Have been a Fugitive fan since it's first episode..seldom missed a program. The music by Peter Rugolo (sp?) is stamped in my brain. Can still hum it. Is anyone aware that parts of the soundtrack from the Outer Limits, which was also an ongoing series at that time, was used in the Fugitive. David Janseen and Barry Morse were excellent in their parts. I saw in the credits of the movie with Harrison Ford and T.L. Jones that Peter Rugolo was a consultant ...Was there any intention during the creation of the Fugitive movie to use the original soundtrack from TV. To me the music was as much a part of the story as the players..Music always is with me. Not to say the soundtrack from the movie wasn't good. In fact, it was very good. Have the tape/cd and play it often...It tells the story...you can visualize many of the scenes in your mind, the chase, dying the hair, subway fight, "no press." My hat is off to James Newton Howard.
Mr. Robertson has written a book that was done with an obvious love of the subject matter. Though he admits he discovered David Janssen via his post-Fugitive "Harry-O" series, his thorough research makes this a "must read" for Fugophiles. I was truly impressed by the celebrity interviews. Barry Morse and Stephen King were excellent frontline introductions that certainly legitimized this meticulous account of this classic Television series. Insights from the guest cast ranging from Richard Anderson to Carol Rosser as well as show creator Mr. Huggins were truly informative. However, it is Mr. Robertson who has set the tone of this labor of love by concentrating on what fans of "The Fugitive" want and should remember. This is not a tell all scandal written anthology, rather it is a reminder that this was and is a classic that will endure.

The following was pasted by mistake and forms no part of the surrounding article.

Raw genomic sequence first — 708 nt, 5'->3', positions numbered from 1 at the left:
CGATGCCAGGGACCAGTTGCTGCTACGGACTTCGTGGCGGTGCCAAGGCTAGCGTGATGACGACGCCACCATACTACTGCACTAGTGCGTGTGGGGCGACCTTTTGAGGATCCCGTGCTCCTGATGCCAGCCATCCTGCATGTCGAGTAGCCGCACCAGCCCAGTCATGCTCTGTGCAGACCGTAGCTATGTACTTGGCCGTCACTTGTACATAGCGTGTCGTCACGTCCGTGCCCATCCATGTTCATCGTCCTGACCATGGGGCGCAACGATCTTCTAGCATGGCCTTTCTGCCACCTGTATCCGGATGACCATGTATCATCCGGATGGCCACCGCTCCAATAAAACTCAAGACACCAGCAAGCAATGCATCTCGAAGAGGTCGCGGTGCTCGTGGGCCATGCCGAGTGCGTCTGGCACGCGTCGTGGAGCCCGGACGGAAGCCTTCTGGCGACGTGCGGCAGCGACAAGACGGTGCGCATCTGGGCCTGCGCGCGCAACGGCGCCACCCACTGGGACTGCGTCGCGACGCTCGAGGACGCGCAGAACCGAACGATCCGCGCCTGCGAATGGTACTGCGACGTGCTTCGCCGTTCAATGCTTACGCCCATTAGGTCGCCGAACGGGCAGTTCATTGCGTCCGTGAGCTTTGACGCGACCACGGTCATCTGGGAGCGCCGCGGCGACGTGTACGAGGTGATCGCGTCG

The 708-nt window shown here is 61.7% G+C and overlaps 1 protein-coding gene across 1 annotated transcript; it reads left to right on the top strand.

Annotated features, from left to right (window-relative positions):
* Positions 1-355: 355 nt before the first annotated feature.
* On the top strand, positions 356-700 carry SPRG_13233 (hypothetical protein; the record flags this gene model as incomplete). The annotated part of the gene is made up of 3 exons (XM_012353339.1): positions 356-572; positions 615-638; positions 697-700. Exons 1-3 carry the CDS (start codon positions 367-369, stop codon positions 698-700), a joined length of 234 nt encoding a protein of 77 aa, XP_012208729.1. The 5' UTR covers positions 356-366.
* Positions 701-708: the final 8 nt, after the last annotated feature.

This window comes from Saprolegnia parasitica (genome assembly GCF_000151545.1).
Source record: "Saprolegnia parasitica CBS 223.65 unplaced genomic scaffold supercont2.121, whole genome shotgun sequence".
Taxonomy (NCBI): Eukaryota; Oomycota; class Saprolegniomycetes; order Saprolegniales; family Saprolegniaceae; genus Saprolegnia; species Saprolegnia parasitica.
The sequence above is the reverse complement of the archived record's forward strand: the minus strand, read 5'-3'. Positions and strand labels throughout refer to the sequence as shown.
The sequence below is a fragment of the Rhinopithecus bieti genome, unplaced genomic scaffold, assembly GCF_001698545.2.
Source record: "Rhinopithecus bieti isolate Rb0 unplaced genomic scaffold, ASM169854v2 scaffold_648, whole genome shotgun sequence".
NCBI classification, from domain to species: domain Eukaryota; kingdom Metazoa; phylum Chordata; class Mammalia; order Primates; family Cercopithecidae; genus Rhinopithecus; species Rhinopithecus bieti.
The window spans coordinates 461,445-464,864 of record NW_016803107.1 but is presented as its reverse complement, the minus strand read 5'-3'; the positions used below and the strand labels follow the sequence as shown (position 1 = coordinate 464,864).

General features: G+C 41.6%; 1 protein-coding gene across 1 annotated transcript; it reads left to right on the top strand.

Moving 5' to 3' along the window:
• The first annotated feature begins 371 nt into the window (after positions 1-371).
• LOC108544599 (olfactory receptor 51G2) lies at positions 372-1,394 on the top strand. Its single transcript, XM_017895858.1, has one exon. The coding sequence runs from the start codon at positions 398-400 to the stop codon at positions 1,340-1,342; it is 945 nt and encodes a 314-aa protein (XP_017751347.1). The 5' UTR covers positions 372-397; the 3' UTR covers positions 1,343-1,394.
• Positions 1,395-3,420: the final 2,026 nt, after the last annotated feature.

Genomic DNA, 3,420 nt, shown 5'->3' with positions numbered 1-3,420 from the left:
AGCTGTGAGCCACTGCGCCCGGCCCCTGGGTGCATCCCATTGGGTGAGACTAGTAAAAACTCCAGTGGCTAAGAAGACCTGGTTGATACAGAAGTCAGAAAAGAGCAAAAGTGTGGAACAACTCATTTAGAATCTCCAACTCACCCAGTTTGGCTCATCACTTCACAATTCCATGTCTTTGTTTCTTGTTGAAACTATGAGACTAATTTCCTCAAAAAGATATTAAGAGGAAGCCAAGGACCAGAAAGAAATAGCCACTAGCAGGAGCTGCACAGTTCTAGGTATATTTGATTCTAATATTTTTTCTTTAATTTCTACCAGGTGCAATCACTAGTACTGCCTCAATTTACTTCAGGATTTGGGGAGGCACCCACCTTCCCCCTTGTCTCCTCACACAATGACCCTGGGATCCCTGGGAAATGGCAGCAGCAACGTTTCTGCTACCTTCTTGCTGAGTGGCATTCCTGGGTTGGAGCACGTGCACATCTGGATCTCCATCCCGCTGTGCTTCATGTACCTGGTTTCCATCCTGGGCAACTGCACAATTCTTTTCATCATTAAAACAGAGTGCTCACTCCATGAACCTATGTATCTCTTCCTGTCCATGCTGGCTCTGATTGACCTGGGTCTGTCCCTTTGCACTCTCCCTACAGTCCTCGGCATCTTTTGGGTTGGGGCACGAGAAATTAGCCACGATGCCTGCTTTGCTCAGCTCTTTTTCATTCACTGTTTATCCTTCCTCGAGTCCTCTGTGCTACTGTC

I can certainly add my kudos to Ed Robertson for his labor of love in this book commemorating the 30th Anniversary of the famous television program. This work brings to life the entire four years that the series ran on network television, and gives the reader the feeling that he was actually "on location" with the cast and crew as they produced this first-rate series. Each episode is fully documented with full credits for the director and all principal actors in the series. The episode synopsis give the reader a feeling of being on the run with the Fugitive. The opening and closing narration for each episode certainly sets the tone for each nights program. If you are a fan of this great television series, then this book is certainly for you. I highly recommend it.
This book was a long time in coming! Lesser shows were given exposure in the bookstores long before Robertson's expose of all things Fuge came around. Not only is the history of the show outlined, but you have a broad synopsis for each episode, interviews with involved actors and producers, etc. The inclusion of articles and cartoons that were released during the show's spectacular run make it even more of a historical perspective. Robertson's labor of love paid off. This is a must for all "Fuge" fans!
Accurate and interesting tracing of show's concept, production, scripts, and acting, with plenty of tidbits about Kimble's character and behind-the-scenes activities. A welcome jewel for the library of show afficianados, nicely augmenting videos of the episodes. I treasure this like I do THE TWILIGHT ZONE COMPANION.